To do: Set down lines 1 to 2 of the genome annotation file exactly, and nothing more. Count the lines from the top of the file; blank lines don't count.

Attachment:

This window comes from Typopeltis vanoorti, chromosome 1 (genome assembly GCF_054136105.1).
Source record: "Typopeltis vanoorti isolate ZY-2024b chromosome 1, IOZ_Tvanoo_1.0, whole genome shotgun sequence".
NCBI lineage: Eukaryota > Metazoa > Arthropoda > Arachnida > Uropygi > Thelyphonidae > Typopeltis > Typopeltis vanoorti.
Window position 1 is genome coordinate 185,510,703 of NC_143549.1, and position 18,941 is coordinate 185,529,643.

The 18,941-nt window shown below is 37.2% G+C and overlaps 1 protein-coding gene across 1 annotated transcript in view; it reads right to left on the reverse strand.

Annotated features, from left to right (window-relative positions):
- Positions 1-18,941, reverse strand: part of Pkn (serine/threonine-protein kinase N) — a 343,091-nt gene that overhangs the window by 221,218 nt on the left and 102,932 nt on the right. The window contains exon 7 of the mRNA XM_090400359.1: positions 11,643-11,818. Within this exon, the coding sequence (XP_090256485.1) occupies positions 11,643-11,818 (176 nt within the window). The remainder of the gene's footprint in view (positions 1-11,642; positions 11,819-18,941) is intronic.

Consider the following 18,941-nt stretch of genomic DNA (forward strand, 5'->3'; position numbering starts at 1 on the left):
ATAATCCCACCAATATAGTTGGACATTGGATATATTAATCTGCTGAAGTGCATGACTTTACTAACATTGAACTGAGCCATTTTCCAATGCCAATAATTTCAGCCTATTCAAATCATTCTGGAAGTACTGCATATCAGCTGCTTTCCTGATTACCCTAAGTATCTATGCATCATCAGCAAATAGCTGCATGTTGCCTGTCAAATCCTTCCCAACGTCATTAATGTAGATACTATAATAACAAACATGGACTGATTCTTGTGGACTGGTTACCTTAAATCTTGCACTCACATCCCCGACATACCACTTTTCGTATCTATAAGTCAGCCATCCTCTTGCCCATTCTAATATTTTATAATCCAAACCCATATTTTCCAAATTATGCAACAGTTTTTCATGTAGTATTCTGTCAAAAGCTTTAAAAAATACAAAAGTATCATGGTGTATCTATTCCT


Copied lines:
This window comes from Typopeltis vanoorti, chromosome 1 (genome assembly GCF_054136105.1).
Source record: "Typopeltis vanoorti isolate ZY-2024b chromosome 1, IOZ_Tvanoo_1.0, whole genome shotgun sequence".